Quan et al., 2020 - Somatostatin 1.1 contributes to the innate exploration of zebrafish larva. Scientific Reports   10:15235 Full text @ Sci. Rep.

Figure 1

Generation of the sst1.1 mutant and a high-throughput assay for kinematic analysis. (a) Generation of the mutated allele icm40 of the somatostatin 1.1 gene (sst1.1icm40) using CRISPR/Cas9-mediated genome editing. Top, genomic organization of the sst1.1 wild type gene with the coding sequence (yellow) of the signal peptide (sp, 24 amino acids) and (orange) mature somatostatin peptide (sst, 26 amino acids). Bottom, the icm40 mutated allele results from 23-bp deletion that impairs the start codon, and induces a frameshift in the sst1.1 coding sequence. (b) We developed a high throughput behavior assay to simultaneously record and at high frequency (350 Hz) 32–88 freely-swimming zebrafish larvae in individual circular swim arenas of 15-mm diameter. Behavioral recordings were tracked using the ZebraZoom algorithm49, which detects the head direction (white line), the body position (red dots) and the tail end position (blue dot). See Supplementary Video S1. (c) Illustration of the pipeline for image processing in order to achieve rapid high-throughput analysis of kinematics between mutants and their control siblings. See “Methods”.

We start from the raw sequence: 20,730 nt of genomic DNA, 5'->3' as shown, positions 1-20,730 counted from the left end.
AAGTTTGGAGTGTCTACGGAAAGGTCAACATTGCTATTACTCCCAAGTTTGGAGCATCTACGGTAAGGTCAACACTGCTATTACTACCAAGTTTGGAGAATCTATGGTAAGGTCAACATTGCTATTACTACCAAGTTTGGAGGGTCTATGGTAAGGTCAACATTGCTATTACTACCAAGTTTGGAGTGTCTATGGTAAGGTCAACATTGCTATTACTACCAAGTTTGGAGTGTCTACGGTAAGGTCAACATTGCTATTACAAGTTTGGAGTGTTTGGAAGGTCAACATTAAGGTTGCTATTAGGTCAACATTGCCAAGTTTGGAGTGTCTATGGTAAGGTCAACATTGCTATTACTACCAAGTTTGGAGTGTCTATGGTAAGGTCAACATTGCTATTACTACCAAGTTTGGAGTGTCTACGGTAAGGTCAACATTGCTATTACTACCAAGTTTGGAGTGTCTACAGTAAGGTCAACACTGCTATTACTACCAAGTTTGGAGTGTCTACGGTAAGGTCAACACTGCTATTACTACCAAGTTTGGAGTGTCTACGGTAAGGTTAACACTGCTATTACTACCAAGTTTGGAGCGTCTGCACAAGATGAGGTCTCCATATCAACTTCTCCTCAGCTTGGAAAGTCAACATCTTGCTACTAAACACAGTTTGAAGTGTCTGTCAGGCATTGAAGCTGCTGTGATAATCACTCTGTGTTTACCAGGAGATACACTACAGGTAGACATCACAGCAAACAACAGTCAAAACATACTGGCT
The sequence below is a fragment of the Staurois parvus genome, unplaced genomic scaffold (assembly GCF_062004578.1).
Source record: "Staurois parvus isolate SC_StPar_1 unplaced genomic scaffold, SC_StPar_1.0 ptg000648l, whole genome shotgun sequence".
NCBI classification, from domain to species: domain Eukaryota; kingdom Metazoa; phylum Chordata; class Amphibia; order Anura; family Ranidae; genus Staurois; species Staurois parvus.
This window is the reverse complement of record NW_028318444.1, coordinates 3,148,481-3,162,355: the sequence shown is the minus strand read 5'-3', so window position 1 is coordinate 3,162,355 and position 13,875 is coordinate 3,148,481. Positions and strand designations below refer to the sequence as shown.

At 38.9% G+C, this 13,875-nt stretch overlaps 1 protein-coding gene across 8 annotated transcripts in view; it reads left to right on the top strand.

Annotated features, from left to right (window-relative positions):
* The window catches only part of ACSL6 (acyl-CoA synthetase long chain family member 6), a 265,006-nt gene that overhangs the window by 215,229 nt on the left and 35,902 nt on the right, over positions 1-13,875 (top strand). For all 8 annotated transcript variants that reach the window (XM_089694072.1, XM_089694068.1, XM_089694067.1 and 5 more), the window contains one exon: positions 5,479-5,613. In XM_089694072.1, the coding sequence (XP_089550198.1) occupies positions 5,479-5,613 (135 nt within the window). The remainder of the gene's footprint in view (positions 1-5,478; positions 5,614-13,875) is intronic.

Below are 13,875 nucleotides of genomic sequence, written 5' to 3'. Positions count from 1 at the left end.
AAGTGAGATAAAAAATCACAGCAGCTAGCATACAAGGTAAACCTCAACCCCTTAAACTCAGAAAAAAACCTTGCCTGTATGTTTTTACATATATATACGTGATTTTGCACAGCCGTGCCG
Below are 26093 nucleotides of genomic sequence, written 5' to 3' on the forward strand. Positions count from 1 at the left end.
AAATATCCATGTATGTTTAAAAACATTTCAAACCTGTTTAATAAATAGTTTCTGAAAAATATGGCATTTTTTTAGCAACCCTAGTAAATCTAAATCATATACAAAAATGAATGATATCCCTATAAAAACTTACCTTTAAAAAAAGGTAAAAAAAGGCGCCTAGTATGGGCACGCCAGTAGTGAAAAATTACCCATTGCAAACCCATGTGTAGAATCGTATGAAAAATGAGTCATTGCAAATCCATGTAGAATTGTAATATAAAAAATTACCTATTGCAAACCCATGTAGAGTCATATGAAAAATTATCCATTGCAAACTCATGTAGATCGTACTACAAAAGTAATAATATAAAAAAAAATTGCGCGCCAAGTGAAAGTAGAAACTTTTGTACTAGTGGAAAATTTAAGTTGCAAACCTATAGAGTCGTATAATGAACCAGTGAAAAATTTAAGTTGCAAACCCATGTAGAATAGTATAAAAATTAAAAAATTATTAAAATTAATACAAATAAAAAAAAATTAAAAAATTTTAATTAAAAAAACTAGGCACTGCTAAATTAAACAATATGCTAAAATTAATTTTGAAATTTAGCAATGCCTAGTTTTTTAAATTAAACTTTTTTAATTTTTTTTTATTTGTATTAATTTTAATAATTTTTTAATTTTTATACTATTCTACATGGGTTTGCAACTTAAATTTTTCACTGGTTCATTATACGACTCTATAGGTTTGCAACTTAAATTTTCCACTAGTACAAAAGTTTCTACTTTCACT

Figure 2